The evolution of the RAID platform during the AIDA project brings many benefits, but also many security and privacy concerns to be considered. Thus, discovering and implementing measures that address these new risks, while not degrading performance, is of utmost importance. The main challenges are related to the transition to edge, pushing the computational power to the edges of the network, to the integration of 5G supporting multiple tenants and network slicing, and finally to the privacy of the data gathered and analyzed.
Given these changes to the network, communications need to be verified in order to assure that they are secure and that performance isn’t being affected. The network is constantly changing as many devices connect and disconnect from it and have higher and lower traffic, creating the necessity of monitoring the platform to allow a fast response to any change in it. This change in the network creates new potential entry points for attackers to take advantage of or makes it harder to defend attacks that were already possible.
Providing Secure Communication among the Components
Although the use of software-based cryptographic schemes is far from coming to a halt, Trusted Execution Environments (TEEs) are increasingly sought as an alternative solution that can reduce the performance overhead associated with traditional privacy-preserving secure schemes. In AIDA we are exploring this technology to provide a privacy-preserving machine learning solution that can be used in practice, while scaling out for large datasets. SOTERIA is a system for distributed privacy-preserving machine learning, which leverages Apache Spark’s design and its MLlib APIs. Our solution was designed to avoid changing the architecture and processing flow of Apache Spark, keeping its scalability and fault tolerance properties.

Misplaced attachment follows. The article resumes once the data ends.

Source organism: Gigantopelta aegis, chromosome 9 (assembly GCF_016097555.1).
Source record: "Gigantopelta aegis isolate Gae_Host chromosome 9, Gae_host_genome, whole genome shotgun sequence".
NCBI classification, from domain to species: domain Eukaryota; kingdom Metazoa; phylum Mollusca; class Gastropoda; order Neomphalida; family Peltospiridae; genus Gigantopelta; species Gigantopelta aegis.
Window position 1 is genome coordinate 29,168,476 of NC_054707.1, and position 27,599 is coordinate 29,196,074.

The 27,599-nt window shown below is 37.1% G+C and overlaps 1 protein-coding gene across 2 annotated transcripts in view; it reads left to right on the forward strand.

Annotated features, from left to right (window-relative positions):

Apart from cryptographic mechanisms, privacy guarantees can be provided by applying adequate anonymization mechanisms. However, selecting a privacy-preserving mechanism is quite challenging, not only by the lack of a standardized and universal privacy definition, but also by the need of properly selecting and configuring mechanisms according to the data types and privacy requirements. Moreover, the type of anonymization approaches employed may affect the performance of the machine learning mechanisms considered in the project. Focusing on the data types relevant for the AIDA project, we are developing a privacy framework that allows us to test configurations, apply and assess privacy-preserving mechanisms according to the achieved privacy and utility level of data.